He served in this role for four years, during which time he also played the organ for the Los Angeles Angels, who were sharing the stadium at the time, despite the fact that he knew nothing about baseball.

"I had to have someone tell me when something good happened on the field," he once told me.

After leaving the Dodgers in 1966, he kept busy playing for churches, synagogues, weddings, restaurants, and an increasing number of funerals as he started outliving his friends. He also served as a major force in bringing back silent films to the Los Angeles area - first at the Silent Theater in Hollywood, and then at special presentations at large performing halls around the area.

Until recently, Bob possessed what can only be described as "boundless energy" for a man his age.

It was common for him to play for one of our evening "Flickers" shows, and then to keep his friends up for several more hours talking at an all-night café. He kept an amazingly busy schedule, and I was forced to book him several months in advance for our shows.

Several months ago I feared the worst when I was unable to reach him for a week. It turned out that he had flown to Seattle during that time to play for a silent film festival.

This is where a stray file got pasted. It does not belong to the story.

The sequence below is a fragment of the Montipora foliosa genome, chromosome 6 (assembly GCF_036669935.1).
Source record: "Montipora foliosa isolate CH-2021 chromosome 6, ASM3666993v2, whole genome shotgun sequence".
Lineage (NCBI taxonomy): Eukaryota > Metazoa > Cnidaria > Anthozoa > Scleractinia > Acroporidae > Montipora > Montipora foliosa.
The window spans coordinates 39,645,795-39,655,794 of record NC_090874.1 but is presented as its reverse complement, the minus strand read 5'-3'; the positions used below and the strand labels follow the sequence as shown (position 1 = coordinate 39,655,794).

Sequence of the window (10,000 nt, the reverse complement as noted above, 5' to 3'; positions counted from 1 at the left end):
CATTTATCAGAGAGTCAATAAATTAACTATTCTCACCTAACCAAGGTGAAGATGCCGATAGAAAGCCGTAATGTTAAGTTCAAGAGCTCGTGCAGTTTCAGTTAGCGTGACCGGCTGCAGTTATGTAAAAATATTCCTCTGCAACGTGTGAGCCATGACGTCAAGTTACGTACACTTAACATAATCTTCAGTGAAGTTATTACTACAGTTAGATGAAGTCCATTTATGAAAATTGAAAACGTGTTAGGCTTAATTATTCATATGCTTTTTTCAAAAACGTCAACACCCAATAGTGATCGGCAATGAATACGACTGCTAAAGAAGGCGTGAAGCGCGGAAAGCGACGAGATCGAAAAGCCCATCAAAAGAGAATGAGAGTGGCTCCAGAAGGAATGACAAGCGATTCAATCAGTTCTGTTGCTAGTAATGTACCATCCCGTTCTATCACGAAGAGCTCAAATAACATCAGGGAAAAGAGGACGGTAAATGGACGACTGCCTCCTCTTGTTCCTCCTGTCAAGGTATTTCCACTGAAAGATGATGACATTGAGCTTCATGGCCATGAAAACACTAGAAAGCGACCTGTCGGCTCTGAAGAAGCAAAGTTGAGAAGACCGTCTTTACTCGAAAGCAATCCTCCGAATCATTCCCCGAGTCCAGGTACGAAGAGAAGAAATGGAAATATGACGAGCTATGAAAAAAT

Bob never tired of performing. Although he was suffering from respiratory problems, he nearly checked himself out of the hospital last week to play for a scheduled gig. He was to appear this coming Saturday night at our "Flickers" show in Newhall where he would have accompanied Buster Keaton's "The General." I was told by his friend Dr. Gene Toon that when the nurse asked him a few days before his death if he needed anything, his response was, "Yes, an audience!"

Even in his mid-90s, Bob was still planning for the future. About a year ago, he mentioned to me that he wanted to go on tour again. We were also in contact with a producer from "The Bonnie Hunt Show" who wanted him to appear on the program at some point.

These two plans never came to fruition, but I was very proud to have helped coordinate a special evening for Bob last July.